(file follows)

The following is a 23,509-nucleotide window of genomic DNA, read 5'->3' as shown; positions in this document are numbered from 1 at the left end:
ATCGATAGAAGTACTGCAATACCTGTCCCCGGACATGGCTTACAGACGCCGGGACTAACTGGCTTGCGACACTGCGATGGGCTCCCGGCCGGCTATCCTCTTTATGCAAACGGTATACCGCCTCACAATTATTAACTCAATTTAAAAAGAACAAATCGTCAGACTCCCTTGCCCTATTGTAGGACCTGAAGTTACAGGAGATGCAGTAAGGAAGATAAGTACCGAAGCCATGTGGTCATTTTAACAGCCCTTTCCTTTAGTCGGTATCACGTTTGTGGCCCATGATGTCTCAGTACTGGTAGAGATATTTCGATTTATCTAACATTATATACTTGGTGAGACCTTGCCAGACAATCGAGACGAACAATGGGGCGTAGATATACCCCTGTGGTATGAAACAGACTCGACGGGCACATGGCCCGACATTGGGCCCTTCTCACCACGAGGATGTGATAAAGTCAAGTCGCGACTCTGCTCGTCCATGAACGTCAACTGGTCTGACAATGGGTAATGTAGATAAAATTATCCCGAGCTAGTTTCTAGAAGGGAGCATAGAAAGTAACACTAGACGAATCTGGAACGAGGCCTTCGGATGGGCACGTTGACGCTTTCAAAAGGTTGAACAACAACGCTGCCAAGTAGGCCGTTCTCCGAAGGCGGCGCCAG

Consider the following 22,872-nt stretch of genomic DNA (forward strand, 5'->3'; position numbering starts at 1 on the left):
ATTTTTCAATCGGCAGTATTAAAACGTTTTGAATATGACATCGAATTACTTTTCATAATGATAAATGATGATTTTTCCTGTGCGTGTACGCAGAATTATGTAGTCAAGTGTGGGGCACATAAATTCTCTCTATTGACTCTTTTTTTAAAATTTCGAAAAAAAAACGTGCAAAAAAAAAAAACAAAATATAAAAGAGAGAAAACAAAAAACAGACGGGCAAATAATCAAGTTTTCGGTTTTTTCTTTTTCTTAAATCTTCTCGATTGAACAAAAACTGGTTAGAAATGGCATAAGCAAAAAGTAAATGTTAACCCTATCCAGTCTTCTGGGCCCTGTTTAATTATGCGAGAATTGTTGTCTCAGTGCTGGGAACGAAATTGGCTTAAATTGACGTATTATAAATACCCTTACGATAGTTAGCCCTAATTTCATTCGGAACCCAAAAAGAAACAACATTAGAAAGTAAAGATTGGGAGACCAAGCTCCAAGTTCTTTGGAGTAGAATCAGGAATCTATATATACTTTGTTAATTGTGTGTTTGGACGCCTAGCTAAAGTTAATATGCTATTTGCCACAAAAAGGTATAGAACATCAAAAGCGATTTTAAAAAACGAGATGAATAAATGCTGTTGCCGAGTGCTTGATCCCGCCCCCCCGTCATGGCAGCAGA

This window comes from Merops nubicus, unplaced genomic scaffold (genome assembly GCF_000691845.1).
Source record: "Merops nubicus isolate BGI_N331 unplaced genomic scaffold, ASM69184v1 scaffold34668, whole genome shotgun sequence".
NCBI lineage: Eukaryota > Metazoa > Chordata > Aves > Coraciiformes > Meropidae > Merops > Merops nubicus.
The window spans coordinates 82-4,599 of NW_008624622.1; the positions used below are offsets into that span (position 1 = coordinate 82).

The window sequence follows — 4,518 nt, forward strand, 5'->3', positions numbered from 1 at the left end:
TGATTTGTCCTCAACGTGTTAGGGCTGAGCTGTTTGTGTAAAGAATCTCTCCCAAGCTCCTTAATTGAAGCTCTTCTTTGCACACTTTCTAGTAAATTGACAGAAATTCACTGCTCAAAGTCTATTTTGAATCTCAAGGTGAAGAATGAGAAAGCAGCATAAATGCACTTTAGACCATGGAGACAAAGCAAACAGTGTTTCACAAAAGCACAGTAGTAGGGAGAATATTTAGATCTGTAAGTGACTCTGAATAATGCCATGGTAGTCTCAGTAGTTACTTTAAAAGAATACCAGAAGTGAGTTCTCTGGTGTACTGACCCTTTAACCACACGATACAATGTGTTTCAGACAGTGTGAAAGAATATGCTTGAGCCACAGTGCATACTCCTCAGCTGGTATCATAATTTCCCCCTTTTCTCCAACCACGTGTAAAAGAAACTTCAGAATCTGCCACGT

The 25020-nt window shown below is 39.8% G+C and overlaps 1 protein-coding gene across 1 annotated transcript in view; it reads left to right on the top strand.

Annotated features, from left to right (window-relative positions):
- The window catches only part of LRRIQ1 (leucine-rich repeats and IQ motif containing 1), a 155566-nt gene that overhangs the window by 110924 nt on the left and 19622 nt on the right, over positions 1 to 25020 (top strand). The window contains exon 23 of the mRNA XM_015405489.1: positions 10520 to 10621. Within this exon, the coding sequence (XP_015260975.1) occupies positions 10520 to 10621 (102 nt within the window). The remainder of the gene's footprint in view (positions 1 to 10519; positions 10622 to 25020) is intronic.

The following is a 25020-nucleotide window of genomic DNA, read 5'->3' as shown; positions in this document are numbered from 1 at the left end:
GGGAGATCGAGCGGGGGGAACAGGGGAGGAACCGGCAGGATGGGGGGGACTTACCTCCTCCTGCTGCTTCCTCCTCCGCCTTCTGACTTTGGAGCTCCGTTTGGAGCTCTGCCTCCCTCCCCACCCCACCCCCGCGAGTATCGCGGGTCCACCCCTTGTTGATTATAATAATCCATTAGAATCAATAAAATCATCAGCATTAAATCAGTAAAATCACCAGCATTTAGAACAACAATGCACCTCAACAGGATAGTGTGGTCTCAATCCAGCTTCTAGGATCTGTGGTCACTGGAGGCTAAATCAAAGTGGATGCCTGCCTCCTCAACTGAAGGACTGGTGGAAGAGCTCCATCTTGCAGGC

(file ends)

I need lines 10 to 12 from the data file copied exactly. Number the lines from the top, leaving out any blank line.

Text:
TGATTTGTCCTCAACGTGTTAGGGCTGAGCTGTTTGTGTAAAGAATCTCTCCCAAGCTCCTTAATTGAAGCTCTTCTTTGCACACTTTCTAGTAAATTGACAGAAATTCACTGCTCAAAGTCTATTTTGAATCTCAAGGTGAAGAATGAGAAAGCAGCATAAATGCACTTTAGACCATGGAGACAAAGCAAACAGTGTTTCACAAAAGCACAGTAGTAGGGAGAATATTTAGATCTGTAAGTGACTCTGAATAATGCCATGGTAGTCTCAGTAGTTACTTTAAAAGAATACCAGAAGTGAGTTCTCTGGTGTACTGACCCTTTAACCACACGATACAATGTGTTTCAGACAGTGTGAAAGAATATGCTTGAGCCACAGTGCATACTCCTCAGCTGGTATCATAATTTCCCCCTTTTCTCCAACCACGTGTAAAAGAAACTTCAGAATCTGCCACGT

The 25020-nt window shown below is 39.8% G+C and overlaps 1 protein-coding gene across 1 annotated transcript in view; it reads left to right on the top strand.

Annotated features, from left to right (window-relative positions):